[Show abstract][Hide abstract] ABSTRACT: During initial infection with Mycobacterium tuberculosis, bacteria that reach the distal airspaces of the lung are phagocytosed by alveolar macrophages in the presence of pulmonary surfactant. Here we have examined the role of surfactant-associated protein A (SP-A) in phagocytosis of the virulent Erdman strain of M. tuberculosis by human monocyte-derived macrophages (MDMs) and human alveolar macrophages (HAMs). Macrophage monolayers incubated with soluble SP-A from alveolar proteinosis patients (APP SP-A4) and recombinant rat SP-A (SP-Ahyp) demonstrated enhanced adherence of M. tuberculosis, 82 +/- 17% and 49 +/- 18%, respectively. Removal of SP-A from monolayers by washing before adding bacteria did not diminish the enhanced adherence. Fluorescence microscopy demonstrated that washed monolayers contained intracellular rather than surface-bound SP-A. These studies indicated a direct interaction between SP-A and the macrophage in mediating enhanced adherence of M. tuberculosis. Consistent with this interpretation, macrophage monolayers formed on human or rat SP-A (substrate SP-A) demonstrated enhanced adherence of M. tuberculosis to their apical surface (APP SP-A and native rat SP-A increased M. tuberculosis adherence by 102 +/- 16% and 102 +/- 25%, respectively). Electron microscopy demonstrated increased numbers of phagocytosed bacteria in APP SP-A-treated MDM cross-sections. SP-A proteins devoid of carbohydrate failed to enhance M. tuberculosis adherence to macrophages. In contrast, heat-denatured APP SP-A enhanced adherence of bacteria equivalent to that of intact glycoprotein. Thus, the carbohydrate moieties of SP-A appear to be critical in the SP-A-macrophage interaction. Finally, mannan and anti-mannose receptor Ab completely inhibited the enhanced phagocytosis of M. tuberculosis observed with APP SP-A, providing evidence for up-regulation of macrophage mannose receptor activity. These studies implicate SP-A as an important modulator of alveolar macrophage function that results in an enhanced potential for M. tuberculosis to gain access to its intracellular niche.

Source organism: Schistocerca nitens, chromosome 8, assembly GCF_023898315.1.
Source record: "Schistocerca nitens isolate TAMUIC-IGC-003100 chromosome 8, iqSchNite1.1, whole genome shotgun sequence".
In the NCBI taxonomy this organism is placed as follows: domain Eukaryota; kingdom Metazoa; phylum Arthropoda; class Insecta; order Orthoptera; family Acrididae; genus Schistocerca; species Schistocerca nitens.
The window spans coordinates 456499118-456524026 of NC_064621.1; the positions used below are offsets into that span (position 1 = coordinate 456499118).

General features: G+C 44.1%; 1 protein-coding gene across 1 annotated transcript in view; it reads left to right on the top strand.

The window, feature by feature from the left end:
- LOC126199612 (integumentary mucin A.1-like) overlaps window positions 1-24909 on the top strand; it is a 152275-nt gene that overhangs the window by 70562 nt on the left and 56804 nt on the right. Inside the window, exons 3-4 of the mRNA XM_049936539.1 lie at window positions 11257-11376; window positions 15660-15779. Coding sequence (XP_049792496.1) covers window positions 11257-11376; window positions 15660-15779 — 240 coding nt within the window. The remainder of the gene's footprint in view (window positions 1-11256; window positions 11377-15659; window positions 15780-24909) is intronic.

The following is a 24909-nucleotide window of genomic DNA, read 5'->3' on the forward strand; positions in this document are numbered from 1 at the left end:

Full-text · Article · Jan 1996 · The Journal of Immunology